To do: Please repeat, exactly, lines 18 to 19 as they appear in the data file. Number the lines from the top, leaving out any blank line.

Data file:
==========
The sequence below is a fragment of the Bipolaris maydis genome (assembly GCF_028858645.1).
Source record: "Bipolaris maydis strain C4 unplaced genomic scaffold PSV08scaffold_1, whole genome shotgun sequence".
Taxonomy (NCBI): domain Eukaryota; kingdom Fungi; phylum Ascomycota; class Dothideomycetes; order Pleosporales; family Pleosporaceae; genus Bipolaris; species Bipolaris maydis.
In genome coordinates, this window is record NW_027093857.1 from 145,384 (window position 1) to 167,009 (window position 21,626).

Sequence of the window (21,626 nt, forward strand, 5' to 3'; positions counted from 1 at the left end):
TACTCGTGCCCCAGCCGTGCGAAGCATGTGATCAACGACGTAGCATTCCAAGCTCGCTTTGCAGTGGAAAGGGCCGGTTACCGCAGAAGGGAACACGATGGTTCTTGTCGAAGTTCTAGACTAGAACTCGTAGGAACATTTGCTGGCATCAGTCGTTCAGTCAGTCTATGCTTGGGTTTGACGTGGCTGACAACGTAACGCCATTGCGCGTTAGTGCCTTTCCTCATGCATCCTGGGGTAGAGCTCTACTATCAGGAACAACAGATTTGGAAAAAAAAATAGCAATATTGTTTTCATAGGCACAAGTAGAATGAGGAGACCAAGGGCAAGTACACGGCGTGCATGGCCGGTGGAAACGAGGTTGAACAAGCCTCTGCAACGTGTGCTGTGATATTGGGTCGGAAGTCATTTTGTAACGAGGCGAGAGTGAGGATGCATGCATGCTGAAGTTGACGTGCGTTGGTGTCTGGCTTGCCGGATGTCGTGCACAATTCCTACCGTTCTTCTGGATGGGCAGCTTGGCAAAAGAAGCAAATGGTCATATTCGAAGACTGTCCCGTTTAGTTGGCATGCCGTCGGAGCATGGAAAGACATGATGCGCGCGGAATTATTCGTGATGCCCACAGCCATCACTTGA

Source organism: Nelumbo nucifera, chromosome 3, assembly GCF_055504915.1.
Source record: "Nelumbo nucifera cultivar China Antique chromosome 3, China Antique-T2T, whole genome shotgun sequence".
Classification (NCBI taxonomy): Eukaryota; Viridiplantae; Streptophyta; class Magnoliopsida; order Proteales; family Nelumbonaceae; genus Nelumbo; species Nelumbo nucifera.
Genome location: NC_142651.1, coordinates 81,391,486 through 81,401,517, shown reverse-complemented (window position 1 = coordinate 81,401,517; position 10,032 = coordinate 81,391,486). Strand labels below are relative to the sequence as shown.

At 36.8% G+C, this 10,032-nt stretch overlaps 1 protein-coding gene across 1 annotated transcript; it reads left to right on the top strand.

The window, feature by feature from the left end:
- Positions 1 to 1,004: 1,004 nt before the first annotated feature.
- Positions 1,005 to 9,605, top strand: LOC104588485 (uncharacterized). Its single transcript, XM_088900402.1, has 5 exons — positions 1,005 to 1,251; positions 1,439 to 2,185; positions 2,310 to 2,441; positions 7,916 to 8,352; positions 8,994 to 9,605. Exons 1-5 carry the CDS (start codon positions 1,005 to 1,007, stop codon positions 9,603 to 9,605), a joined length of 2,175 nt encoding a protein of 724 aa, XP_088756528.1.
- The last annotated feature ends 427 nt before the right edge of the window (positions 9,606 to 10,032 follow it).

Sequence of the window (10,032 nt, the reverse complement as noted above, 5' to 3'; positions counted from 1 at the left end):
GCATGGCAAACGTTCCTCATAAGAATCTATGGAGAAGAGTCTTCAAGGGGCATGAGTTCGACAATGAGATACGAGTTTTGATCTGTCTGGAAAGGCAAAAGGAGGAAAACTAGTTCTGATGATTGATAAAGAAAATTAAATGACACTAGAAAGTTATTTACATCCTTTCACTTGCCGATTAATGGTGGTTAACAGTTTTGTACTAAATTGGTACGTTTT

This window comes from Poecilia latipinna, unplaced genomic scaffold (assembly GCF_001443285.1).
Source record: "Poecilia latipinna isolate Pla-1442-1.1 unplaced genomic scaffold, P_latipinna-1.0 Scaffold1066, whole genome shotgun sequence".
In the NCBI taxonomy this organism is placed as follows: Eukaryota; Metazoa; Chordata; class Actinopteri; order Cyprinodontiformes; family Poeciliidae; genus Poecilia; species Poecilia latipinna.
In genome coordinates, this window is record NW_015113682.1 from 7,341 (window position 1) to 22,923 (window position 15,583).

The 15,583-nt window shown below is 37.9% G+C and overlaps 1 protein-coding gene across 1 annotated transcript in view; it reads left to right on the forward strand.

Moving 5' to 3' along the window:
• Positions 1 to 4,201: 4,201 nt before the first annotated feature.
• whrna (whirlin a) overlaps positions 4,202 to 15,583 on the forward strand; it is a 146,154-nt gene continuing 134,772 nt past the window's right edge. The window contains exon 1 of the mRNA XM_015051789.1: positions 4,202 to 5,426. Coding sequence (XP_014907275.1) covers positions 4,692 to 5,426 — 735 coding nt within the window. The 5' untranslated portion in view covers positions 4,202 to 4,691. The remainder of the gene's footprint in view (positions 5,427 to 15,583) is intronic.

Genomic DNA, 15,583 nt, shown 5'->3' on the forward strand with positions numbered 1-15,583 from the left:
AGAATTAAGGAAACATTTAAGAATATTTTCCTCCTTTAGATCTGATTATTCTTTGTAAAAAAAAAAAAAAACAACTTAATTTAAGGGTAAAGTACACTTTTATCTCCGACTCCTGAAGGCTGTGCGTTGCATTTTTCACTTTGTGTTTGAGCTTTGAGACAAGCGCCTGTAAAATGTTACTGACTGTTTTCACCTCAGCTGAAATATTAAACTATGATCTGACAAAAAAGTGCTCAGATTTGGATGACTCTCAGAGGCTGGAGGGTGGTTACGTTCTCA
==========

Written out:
This window comes from Poecilia latipinna, unplaced genomic scaffold (assembly GCF_001443285.1).
Source record: "Poecilia latipinna isolate Pla-1442-1.1 unplaced genomic scaffold, P_latipinna-1.0 Scaffold1066, whole genome shotgun sequence".